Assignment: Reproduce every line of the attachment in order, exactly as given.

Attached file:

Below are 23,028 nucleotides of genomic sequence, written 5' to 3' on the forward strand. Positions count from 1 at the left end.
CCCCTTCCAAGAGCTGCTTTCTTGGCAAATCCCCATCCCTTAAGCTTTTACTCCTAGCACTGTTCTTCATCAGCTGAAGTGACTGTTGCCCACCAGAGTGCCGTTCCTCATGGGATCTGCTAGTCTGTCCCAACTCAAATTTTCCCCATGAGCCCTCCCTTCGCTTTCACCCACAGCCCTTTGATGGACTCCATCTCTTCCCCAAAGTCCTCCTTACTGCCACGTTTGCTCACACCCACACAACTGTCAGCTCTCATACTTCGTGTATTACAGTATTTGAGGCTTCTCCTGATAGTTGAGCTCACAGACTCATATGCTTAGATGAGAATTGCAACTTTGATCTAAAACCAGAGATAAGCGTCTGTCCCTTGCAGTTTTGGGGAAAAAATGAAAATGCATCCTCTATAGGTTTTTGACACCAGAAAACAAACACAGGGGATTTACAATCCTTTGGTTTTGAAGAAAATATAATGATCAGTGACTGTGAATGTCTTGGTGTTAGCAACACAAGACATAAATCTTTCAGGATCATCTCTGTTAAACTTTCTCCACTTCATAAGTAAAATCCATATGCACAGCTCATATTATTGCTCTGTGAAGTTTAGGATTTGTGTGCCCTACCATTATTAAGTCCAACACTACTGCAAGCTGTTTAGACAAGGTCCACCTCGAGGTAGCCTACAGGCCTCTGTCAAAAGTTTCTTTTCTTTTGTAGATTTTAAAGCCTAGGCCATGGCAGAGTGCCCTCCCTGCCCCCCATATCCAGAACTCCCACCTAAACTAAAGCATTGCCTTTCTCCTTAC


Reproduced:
Below are 23,028 nucleotides of genomic sequence, written 5' to 3' on the forward strand. Positions count from 1 at the left end.
CCCCTTCCAAGAGCTGCTTTCTTGGCAAATCCCCATCCCTTAAGCTTTTACTCCTAGCACTGTTCTTCATCAGCTGAAGTGACTGTTGCCCACCAGAGTGCCGTTCCTCATGGGATCTGCTAGTCTGTCCCAACTCAAATTTTCCCCATGAGCCCTCCCTTCGCTTTCACCCACAGCCCTTTGATGGACTCCATCTCTTCCCCAAAGTCCTCCTTACTGCCACGTTTGCTCACACCCACACAACTGTCAGCTCTCATACTTCGTGTATTACAGTATTTGAGGCTTCTCCTGATAGTTGAGCTCACAGACTCATATGCTTAGATGAGAATTGCAACTTTGATCTAAAACCAGAGATAAGCGTCTGTCCCTTGCAGTTTTGGGGAAAAAATGAAAATGCATCCTCTATAGGTTTTTGACACCAGAAAACAAACACAGGGGATTTACAATCCTTTGGTTTTGAAGAAAATATAATGATCAGTGACTGTGAATGTCTTGGTGTTAGCAACACAAGACATAAATCTTTCAGGATCATCTCTGTTAAACTTTCTCCACTTCATAAGTAAAATCCATATGCACAGCTCATATTATTGCTCTGTGAAGTTTAGGATTTGTGTGCCCTACCATTATTAAGTCCAACACTACTGCAAGCTGTTTAGACAAGGTCCACCTCGAGGTAGCCTACAGGCCTCTGTCAAAAGTTTCTTTTCTTTTGTAGATTTTAAAGCCTAGGCCATGGCAGAGTGCCCTCCCTGCCCCCCATATCCAGAACTCCCACCTAAACTAAAGCATTGCCTTTCTCCTTAC